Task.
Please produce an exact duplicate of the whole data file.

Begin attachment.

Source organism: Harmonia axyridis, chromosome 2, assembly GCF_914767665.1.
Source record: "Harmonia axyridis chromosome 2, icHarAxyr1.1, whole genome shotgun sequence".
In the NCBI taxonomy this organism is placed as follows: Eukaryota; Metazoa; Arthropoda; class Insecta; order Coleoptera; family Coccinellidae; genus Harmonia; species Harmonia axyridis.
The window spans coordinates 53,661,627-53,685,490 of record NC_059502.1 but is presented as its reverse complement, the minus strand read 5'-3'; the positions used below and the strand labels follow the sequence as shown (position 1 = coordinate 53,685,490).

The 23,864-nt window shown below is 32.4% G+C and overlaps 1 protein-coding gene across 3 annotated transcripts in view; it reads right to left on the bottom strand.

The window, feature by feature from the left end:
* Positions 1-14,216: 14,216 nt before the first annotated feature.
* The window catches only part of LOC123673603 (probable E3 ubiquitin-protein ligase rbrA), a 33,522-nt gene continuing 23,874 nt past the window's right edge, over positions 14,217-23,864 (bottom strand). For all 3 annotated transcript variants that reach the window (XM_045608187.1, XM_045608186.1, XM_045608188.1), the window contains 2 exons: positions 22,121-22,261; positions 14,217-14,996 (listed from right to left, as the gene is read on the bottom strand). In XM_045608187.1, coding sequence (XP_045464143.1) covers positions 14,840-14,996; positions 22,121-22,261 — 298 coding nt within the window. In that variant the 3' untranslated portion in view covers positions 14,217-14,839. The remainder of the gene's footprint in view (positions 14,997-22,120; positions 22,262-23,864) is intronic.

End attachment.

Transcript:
Source organism: Harmonia axyridis, chromosome 2, assembly GCF_914767665.1.
Source record: "Harmonia axyridis chromosome 2, icHarAxyr1.1, whole genome shotgun sequence".
In the NCBI taxonomy this organism is placed as follows: Eukaryota; Metazoa; Arthropoda; class Insecta; order Coleoptera; family Coccinellidae; genus Harmonia; species Harmonia axyridis.
The window spans coordinates 53,661,627-53,685,490 of record NC_059502.1 but is presented as its reverse complement, the minus strand read 5'-3'; the positions used below and the strand labels follow the sequence as shown (position 1 = coordinate 53,685,490).

The 23,864-nt window shown below is 32.4% G+C and overlaps 1 protein-coding gene across 3 annotated transcripts in view; it reads right to left on the bottom strand.

The window, feature by feature from the left end:
* Positions 1-14,216: 14,216 nt before the first annotated feature.
* The window catches only part of LOC123673603 (probable E3 ubiquitin-protein ligase rbrA), a 33,522-nt gene continuing 23,874 nt past the window's right edge, over positions 14,217-23,864 (bottom strand). For all 3 annotated transcript variants that reach the window (XM_045608187.1, XM_045608186.1, XM_045608188.1), the window contains 2 exons: positions 22,121-22,261; positions 14,217-14,996 (listed from right to left, as the gene is read on the bottom strand). In XM_045608187.1, coding sequence (XP_045464143.1) covers positions 14,840-14,996; positions 22,121-22,261 — 298 coding nt within the window. In that variant the 3' untranslated portion in view covers positions 14,217-14,839. The remainder of the gene's footprint in view (positions 14,997-22,120; positions 22,262-23,864) is intronic.